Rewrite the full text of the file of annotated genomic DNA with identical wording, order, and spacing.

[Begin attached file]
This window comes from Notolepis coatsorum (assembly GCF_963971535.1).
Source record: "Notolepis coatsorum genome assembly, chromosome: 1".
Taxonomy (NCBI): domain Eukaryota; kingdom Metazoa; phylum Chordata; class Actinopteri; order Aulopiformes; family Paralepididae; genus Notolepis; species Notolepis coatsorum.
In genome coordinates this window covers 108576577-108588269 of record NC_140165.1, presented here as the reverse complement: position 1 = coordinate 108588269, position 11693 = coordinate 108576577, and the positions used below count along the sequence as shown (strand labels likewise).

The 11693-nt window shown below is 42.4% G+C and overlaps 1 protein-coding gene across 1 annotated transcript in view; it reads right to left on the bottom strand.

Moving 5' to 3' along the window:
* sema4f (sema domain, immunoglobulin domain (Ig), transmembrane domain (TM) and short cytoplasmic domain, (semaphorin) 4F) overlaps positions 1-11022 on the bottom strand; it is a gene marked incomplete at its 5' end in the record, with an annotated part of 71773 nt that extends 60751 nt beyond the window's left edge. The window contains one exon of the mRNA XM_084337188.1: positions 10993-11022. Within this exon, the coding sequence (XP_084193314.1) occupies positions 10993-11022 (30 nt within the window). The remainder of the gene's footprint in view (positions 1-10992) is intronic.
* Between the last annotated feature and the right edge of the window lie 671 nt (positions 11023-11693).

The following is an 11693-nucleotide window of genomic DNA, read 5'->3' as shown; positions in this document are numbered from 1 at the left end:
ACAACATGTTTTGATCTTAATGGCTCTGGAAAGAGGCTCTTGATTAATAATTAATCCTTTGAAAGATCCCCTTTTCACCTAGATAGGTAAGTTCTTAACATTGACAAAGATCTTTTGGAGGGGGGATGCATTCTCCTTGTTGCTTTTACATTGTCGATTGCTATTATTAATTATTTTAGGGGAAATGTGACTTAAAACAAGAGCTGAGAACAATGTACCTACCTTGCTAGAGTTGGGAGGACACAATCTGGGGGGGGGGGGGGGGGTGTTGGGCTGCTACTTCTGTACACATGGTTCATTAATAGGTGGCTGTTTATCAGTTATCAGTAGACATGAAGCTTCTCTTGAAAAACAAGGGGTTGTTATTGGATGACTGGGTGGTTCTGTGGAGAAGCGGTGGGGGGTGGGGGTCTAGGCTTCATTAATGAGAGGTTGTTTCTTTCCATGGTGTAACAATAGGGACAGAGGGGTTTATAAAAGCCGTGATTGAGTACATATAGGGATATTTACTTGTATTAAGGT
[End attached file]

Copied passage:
This window comes from Notolepis coatsorum (assembly GCF_963971535.1).
Source record: "Notolepis coatsorum genome assembly, chromosome: 1".
Taxonomy (NCBI): domain Eukaryota; kingdom Metazoa; phylum Chordata; class Actinopteri; order Aulopiformes; family Paralepididae; genus Notolepis; species Notolepis coatsorum.
In genome coordinates this window covers 108576577-108588269 of record NC_140165.1, presented here as the reverse complement: position 1 = coordinate 108588269, position 11693 = coordinate 108576577, and the positions used below count along the sequence as shown (strand labels likewise).

The 11693-nt window shown below is 42.4% G+C and overlaps 1 protein-coding gene across 1 annotated transcript in view; it reads right to left on the bottom strand.

Moving 5' to 3' along the window:
* sema4f (sema domain, immunoglobulin domain (Ig), transmembrane domain (TM) and short cytoplasmic domain, (semaphorin) 4F) overlaps positions 1-11022 on the bottom strand; it is a gene marked incomplete at its 5' end in the record, with an annotated part of 71773 nt that extends 60751 nt beyond the window's left edge. The window contains one exon of the mRNA XM_084337188.1: positions 10993-11022. Within this exon, the coding sequence (XP_084193314.1) occupies positions 10993-11022 (30 nt within the window). The remainder of the gene's footprint in view (positions 1-10992) is intronic.
* Between the last annotated feature and the right edge of the window lie 671 nt (positions 11023-11693).

The following is an 11693-nucleotide window of genomic DNA, read 5'->3' as shown; positions in this document are numbered from 1 at the left end:
ACAACATGTTTTGATCTTAATGGCTCTGGAAAGAGGCTCTTGATTAATAATTAATCCTTTGAAAGATCCCCTTTTCACCTAGATAGGTAAGTTCTTAACATTGACAAAGATCTTTTGGAGGGGGGATGCATTCTCCTTGTTGCTTTTACATTGTCGATTGCTATTATTAATTATTTTAGGGGAAATGTGACTTAAAACAAGAGCTGAGAACAATGTACCTACCTTGCTAGAGTTGGGAGGACACAATCTGGGGGGGGGGGGGGGGGTGTTGGGCTGCTACTTCTGTACACATGGTTCATTAATAGGTGGCTGTTTATCAGTTATCAGTAGACATGAAGCTTCTCTTGAAAAACAAGGGGTTGTTATTGGATGACTGGGTGGTTCTGTGGAGAAGCGGTGGGGGGTGGGGGTCTAGGCTTCATTAATGAGAGGTTGTTTCTTTCCATGGTGTAACAATAGGGACAGAGGGGTTTATAAAAGCCGTGATTGAGTACATATAGGGATATTTACTTGTATTAAGGT